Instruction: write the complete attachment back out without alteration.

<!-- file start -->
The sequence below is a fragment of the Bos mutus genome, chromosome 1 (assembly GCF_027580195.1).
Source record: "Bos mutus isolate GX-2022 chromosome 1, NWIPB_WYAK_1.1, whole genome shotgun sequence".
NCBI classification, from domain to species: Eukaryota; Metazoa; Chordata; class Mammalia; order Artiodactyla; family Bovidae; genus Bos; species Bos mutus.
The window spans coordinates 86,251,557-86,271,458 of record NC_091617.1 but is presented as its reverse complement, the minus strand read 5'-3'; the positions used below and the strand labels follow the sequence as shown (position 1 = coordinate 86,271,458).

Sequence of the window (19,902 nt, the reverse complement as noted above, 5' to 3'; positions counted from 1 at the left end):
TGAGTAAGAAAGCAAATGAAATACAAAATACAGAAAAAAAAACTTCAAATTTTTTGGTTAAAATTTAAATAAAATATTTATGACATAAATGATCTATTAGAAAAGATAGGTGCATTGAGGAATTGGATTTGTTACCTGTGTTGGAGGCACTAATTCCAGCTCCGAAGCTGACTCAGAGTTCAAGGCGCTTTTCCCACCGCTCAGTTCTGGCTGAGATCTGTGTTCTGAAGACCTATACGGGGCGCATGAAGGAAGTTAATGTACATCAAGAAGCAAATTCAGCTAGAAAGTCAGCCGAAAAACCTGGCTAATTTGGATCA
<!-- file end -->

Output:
The sequence below is a fragment of the Bos mutus genome, chromosome 1 (assembly GCF_027580195.1).
Source record: "Bos mutus isolate GX-2022 chromosome 1, NWIPB_WYAK_1.1, whole genome shotgun sequence".
NCBI classification, from domain to species: Eukaryota; Metazoa; Chordata; class Mammalia; order Artiodactyla; family Bovidae; genus Bos; species Bos mutus.
The window spans coordinates 86,251,557-86,271,458 of record NC_091617.1 but is presented as its reverse complement, the minus strand read 5'-3'; the positions used below and the strand labels follow the sequence as shown (position 1 = coordinate 86,271,458).

Sequence of the window (19,902 nt, the reverse complement as noted above, 5' to 3'; positions counted from 1 at the left end):
TGAGTAAGAAAGCAAATGAAATACAAAATACAGAAAAAAAAACTTCAAATTTTTTGGTTAAAATTTAAATAAAATATTTATGACATAAATGATCTATTAGAAAAGATAGGTGCATTGAGGAATTGGATTTGTTACCTGTGTTGGAGGCACTAATTCCAGCTCCGAAGCTGACTCAGAGTTCAAGGCGCTTTTCCCACCGCTCAGTTCTGGCTGAGATCTGTGTTCTGAAGACCTATACGGGGCGCATGAAGGAAGTTAATGTACATCAAGAAGCAAATTCAGCTAGAAAGTCAGCCGAAAAACCTGGCTAATTTGGATCA